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Monday was my first real day living in my new home in Park Slope, Brooklyn, and I wanted to celebrate with a nice homely dinner. Having seen a recipe on the lovely blog A Cup Of Jo promising “the best roast chicken you’ll ever have” I figured it was worth a try, even if it was a bit hyperbolic.

The photos alone had me dreaming of a slap-up but chic provençal dinner: the smell of herbs, linen napkins, a barely dressed green salad and a crisp white wine to complement some succulent chicken. In the event it was rather less frenchy-chic and I wasn’t even close to having those aromas wafting from the oven when the boy arrived home from work. But there’s a lot to be said for having someone playing ukulele while you’re getting dinner ready, and for aching-bright orange and pink Brooklyn sunsets, and you know what? It really was the best roast chicken I’ve ever made.

Usually I would stuff a chook because stuffing is magical, obviously. But the simple herb, lemon and garlic filling smelled divine immediately, and the flavour really permeated the meat. The recipe called for culinary lavender as well, which I would have loved to use, but I didn’t find any. I did find some pretentious and adorable tiny rainbow potatoes at Whole Foods and they roasted perfectly, along with some carrots.

For those playing along at home:

Hyperbolic Roast Chook

Recipe by Caitlin Van Horne via A Cup Of Jo

  • 1 chicken, 3-4lbs (1.3-1.8kg), no giblets
  • 1 tbsp butter
  • 1 lemon
  • 4 cloves garlic
  • Fresh rosemary
  • Fresh thyme
  • Fresh marjoram
  • Fresh lavender, if you can find it
  1. Rinse the chicken and pat it completely dry with paper towel. Rub it down with the butter. The closer your butter to room temperature, the easier this will be. Seems obvious but that didn’t stop me from making a mess of my chook’s skin with too-hard butter!
  2. Cut the lemon in half, peel and crush the garlic cloves (just squish them with a big knife, get the aroma going), and place these along with 3 sprigs of rosemary and 5 sprigs of thyme into the cavity of the chicken. You’re then supposed to use kitchen string to truss the legs together so it’s all held tightly inside. I forgot to get string and thus we found ourselves trying to tie the legs together with fine string pilfered from an old kite, which ended up snapping in the heat of the oven anyway. But it all worked out fine. The lesson being, no need for stressing about trussing if you haven’t got the right gear.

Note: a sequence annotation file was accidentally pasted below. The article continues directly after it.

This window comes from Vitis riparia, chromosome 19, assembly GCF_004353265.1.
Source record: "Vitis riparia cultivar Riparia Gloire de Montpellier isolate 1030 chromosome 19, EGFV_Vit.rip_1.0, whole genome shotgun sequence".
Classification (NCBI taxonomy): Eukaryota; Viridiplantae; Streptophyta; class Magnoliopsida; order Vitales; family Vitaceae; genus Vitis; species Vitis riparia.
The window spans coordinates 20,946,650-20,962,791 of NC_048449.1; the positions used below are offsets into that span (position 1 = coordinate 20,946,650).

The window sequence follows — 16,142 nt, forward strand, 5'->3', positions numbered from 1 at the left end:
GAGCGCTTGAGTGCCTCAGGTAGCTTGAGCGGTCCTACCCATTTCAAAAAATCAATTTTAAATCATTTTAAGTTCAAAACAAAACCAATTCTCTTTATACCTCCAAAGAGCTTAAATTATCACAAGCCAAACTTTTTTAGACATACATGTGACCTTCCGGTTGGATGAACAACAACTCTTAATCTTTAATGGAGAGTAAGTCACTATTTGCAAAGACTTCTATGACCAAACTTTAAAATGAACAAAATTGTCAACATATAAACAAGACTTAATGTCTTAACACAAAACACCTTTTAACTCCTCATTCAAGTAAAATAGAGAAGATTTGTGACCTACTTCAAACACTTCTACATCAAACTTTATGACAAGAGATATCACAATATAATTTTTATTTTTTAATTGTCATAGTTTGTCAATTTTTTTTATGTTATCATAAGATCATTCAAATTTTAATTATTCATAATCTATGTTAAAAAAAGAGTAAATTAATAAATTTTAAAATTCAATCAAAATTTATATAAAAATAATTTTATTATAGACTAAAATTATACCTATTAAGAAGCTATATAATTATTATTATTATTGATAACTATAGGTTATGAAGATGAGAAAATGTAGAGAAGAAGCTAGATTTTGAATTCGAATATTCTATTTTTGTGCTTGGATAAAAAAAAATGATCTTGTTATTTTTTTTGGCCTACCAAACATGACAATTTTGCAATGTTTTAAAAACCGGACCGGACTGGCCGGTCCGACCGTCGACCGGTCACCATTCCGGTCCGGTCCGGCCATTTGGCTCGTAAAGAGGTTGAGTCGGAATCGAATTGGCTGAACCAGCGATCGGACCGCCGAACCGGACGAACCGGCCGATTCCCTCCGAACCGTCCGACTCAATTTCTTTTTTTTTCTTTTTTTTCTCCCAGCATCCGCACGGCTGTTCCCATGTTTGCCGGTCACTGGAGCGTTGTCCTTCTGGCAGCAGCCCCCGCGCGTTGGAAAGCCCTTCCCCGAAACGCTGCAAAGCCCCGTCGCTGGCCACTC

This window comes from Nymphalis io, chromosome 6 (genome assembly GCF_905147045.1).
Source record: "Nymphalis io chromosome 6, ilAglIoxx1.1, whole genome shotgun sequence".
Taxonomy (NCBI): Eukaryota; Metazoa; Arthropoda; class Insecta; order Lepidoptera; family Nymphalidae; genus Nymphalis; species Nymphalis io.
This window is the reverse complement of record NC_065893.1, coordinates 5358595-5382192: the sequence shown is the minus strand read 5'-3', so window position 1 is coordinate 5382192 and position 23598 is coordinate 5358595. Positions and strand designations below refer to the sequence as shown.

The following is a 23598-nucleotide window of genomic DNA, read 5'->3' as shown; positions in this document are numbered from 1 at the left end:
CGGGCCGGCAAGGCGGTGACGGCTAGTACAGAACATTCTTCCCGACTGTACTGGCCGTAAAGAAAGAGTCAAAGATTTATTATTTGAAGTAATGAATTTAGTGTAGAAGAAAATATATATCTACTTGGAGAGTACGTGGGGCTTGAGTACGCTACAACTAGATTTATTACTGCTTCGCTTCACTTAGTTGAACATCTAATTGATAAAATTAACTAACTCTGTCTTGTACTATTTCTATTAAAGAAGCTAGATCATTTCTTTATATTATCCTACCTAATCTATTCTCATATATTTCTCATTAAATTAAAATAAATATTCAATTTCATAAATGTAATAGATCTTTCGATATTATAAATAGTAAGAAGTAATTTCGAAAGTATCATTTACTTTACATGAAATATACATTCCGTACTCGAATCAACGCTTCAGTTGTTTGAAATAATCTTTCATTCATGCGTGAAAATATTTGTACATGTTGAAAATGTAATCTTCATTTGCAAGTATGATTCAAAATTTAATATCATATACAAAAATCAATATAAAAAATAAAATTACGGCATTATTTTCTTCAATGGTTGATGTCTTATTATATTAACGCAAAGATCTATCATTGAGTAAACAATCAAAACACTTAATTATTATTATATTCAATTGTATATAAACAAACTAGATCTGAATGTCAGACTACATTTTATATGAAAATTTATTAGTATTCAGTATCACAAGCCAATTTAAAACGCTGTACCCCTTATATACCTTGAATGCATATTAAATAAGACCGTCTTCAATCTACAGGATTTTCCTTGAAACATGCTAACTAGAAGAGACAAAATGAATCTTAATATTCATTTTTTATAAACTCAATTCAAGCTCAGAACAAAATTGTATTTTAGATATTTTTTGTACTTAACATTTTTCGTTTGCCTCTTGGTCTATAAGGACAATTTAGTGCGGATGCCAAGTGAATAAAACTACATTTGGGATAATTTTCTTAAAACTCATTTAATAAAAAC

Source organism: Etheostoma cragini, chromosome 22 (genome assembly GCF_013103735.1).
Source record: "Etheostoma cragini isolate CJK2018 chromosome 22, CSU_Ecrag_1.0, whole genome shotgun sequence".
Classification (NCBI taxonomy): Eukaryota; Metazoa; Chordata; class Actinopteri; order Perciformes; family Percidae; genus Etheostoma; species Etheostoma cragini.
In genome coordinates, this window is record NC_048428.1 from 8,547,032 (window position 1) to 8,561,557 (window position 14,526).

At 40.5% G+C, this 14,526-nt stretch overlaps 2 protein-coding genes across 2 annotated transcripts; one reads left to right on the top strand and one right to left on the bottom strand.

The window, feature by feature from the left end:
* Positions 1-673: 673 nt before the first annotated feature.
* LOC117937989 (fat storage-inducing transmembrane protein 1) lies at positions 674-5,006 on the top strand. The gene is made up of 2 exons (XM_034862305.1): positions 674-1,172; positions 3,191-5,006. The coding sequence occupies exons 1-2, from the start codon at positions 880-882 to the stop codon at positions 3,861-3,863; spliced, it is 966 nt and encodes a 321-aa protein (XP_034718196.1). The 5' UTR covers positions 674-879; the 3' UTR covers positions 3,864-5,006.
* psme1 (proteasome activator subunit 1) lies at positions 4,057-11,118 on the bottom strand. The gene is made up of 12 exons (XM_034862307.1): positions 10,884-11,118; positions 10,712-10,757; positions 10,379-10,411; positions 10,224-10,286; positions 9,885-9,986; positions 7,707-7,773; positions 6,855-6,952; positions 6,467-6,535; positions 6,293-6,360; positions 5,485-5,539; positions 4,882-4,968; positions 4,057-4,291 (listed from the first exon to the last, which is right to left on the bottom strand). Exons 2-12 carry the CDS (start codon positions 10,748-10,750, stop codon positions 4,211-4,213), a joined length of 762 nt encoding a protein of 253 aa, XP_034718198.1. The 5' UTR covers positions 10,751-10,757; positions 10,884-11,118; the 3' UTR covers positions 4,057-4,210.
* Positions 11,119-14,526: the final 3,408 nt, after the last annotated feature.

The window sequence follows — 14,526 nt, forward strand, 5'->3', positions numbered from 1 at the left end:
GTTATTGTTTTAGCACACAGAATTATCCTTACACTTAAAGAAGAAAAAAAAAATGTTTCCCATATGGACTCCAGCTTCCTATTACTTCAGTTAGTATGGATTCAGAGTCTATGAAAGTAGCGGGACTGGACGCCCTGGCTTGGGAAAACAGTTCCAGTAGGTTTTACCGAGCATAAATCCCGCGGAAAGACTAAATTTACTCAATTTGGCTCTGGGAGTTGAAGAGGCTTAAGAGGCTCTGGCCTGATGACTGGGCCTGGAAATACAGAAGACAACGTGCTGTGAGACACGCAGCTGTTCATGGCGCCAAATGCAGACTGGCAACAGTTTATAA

3. Sprinkle a tablespoon each of chopped rosemary, thyme, marjoram and lavender (if you have it) over the butter-massaged chicken skin. Season well with salt and pepper.
  4. Let the chook sit and come to room temperature while you preheat the oven (and your roasting dish) to 450 F (230 C).
  5. When the oven reaches the right heat, put the chicken into the roasting dish breast side up and cook for 45 minutes to an hour. If you have a meat thermometer, the bird is cooked when it reads 165 F at the thickest part of the meat. We didn’t have one but managed to fluke a perfectly cooked chook with a shade under an hour in the oven – it was about 3.5lb (1.5kg). I put in the tiny potatoes and carrots (all just scrubbed, skins still on, doused in a little olive oil and salt) when the chicken had been cooking for a half hour, and turned them after 15 minutes.

Insanely easy, insanely impressive. Give it a try some time.

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